My heart aches for the kids. Everything about my mom self is so painfully aware of what they have missed. There is no age group, from Pre-K to College, that has not suffered great loss. I have no answers. I have only thoughts about children in their living rooms, staring at screens, and thoughts about children learning masked in gyms and auditoriums. I hurt for their parents that had to decide which horrible option was better, and for the kids who fear things that are too heavy to be carried on young shoulders.
I cry real tears for my senior. My class of 2021 girl who has no real way to celebrate her full scholarship to a private university. There have been 12 days of school, since March of 2020. There will be no prom. I am not sure that there will be a graduation. I find it unlikely there will be a yearbook.
I get it. I truly do. Nothing is as it should be.
But, I have to talk about something we don’t talk about enough.
We are angry. We are looking for a place to but blame. So we throw it around anywhere we can. And often. Way too often. It lands on the teachers.
I know. Before you stop to tell me. I know. I know about the teacher who logs on for 30 minutes a day. I know about the teacher who doesn’t know her student’s names. I know about the one who is in Aruba. Teaching on a beach. I know.
But the ones we don’t talk about are the other ones. The dirty little secret of the educational debacle that is this pandemic.
There are so many teachers that have gathered all their resolve and put themselves in front of a camera every day. There are teachers who sit at that camera from 8-2 with minimal breaks, and then turn the camera off only for the real work to begin.
Sometimes we need to talk about the teachers who had a change of assignment so drastic they had to relearn curriculum for things they haven’t taught in over a decade. Those are probably the senior teachers. The ones that don’t cause trouble. The ones everyone is sure can handle everything.
Those teachers probably began the year with student copies of books that their kids don’t have. So they can take pictures and post slides for the kids to follow along, while they lecture students on things that really will only sink in when they are demonstrated, touched, and played with.
Those are the teachers who didn’t know what Google Drive was. Who taught themselves through YouTube videos. Those are the teachers who then taught the kids to navigate a digital notebook. In a house where they aren’t allowed to print. And no one is home. And their grandparents want to help, but they don’t know what to do. And the language barriers preclude even a conversation with an adult in many cases.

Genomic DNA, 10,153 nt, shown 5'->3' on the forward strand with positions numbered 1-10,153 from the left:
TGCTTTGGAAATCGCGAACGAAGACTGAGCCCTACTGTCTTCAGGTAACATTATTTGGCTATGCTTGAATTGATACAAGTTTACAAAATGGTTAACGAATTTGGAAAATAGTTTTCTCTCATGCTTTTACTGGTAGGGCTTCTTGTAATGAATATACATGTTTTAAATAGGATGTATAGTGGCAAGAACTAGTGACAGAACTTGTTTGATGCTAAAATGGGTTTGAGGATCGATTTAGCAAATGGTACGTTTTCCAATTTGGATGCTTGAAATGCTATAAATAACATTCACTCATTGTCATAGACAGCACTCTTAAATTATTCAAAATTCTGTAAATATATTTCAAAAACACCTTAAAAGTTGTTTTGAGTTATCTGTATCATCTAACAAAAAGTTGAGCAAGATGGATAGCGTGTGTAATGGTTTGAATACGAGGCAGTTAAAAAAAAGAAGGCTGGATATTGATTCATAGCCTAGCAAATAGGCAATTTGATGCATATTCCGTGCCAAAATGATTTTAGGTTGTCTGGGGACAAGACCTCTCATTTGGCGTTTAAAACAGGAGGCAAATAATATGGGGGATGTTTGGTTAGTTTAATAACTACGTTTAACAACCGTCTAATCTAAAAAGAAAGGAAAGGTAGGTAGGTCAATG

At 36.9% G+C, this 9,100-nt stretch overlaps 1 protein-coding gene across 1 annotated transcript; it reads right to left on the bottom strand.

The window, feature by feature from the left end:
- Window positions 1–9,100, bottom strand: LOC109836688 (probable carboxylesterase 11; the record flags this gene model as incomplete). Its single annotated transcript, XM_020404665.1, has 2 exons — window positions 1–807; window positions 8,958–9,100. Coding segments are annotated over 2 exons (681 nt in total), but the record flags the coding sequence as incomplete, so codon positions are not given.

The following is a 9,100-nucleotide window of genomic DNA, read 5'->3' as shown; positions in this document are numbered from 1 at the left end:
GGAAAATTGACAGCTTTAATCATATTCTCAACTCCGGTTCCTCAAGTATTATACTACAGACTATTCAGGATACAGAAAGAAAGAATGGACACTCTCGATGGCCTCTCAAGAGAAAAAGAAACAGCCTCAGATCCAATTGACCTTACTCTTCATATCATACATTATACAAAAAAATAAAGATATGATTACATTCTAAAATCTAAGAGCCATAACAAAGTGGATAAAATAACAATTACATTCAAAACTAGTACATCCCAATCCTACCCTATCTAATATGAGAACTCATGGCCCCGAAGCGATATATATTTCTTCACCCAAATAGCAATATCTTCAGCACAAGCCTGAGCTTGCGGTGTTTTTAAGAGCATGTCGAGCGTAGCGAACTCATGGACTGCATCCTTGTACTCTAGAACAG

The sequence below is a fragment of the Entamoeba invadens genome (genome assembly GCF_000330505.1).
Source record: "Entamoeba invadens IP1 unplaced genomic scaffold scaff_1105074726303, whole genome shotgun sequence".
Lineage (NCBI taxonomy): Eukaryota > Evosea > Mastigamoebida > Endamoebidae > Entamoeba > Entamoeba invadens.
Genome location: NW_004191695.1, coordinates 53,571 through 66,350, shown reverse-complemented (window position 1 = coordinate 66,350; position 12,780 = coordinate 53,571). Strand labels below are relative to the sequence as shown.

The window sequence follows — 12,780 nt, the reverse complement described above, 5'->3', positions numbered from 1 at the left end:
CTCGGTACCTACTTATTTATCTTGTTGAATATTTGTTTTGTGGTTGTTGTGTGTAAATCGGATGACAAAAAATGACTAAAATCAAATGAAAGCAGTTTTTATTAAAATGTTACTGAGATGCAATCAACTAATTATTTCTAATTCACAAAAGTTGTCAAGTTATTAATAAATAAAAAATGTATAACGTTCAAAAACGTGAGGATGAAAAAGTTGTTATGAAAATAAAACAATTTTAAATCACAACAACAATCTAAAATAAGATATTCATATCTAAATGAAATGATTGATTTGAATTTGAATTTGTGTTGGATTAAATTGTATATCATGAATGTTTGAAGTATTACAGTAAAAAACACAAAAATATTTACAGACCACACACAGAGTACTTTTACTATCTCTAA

Those are the teachers setting up science experiments at their desks. Under a subpar document camera they bought on Amazon while creating google forms, and slides of everything.
Those are the teachers who are trying to make things easier for the kids while checking on the mental health of those same kids, which their heart and their mind and their soul and their eyes tell them is failing.
Those are the teachers setting up virtual classrooms and trying to motivate kids in any which way they can. Those are the teachers who feel like they are teaching in shackles.
Those teachers. The ones trying to make it ok, they hear you.
They hear you when you talk.
They hear you when you say to stop paying the teachers. They hear you when you malign and belittle an entire profession for the sins of a few. They read the words because they are so cut off from people. Until they sometimes have to just turn off the news and the social media and isolate themselves further.
They hear you. They see you.
They don’t answer you. Because they are sitting. At their computer.
Ignoring their health. Many are where they are because of very real health issues.
They are tired.
They are neglecting their families. And doing what they can to save the children in their care from the loss of an instructional year.
They are there for HOURS. Reading the words your children type. Providing the feedback your children need. EVERYTHING takes FOREVER.
Those teachers are hurt. And they are hurting. They are in an impossible situation. They are lonely. They are alone. And they will not give up.
They would not want that for their own children.
They got into this profession to do better for the children. All of the children.
So I will leave you with a message from all these teachers. It is the same lesson we are giving the children. But, I think the grown-ups need it more.
Be kind. Always.
You know that teacher who you are really grateful to have in your world right now? Reach out to them and tell them.
Trust me. They need it.
They don’t need money. They don’t need gifts. They don’t need fame.
They need to know that their work matters. They need THAT fuel.
And, please. Stop. Think before you speak. Or type. We are all that we have.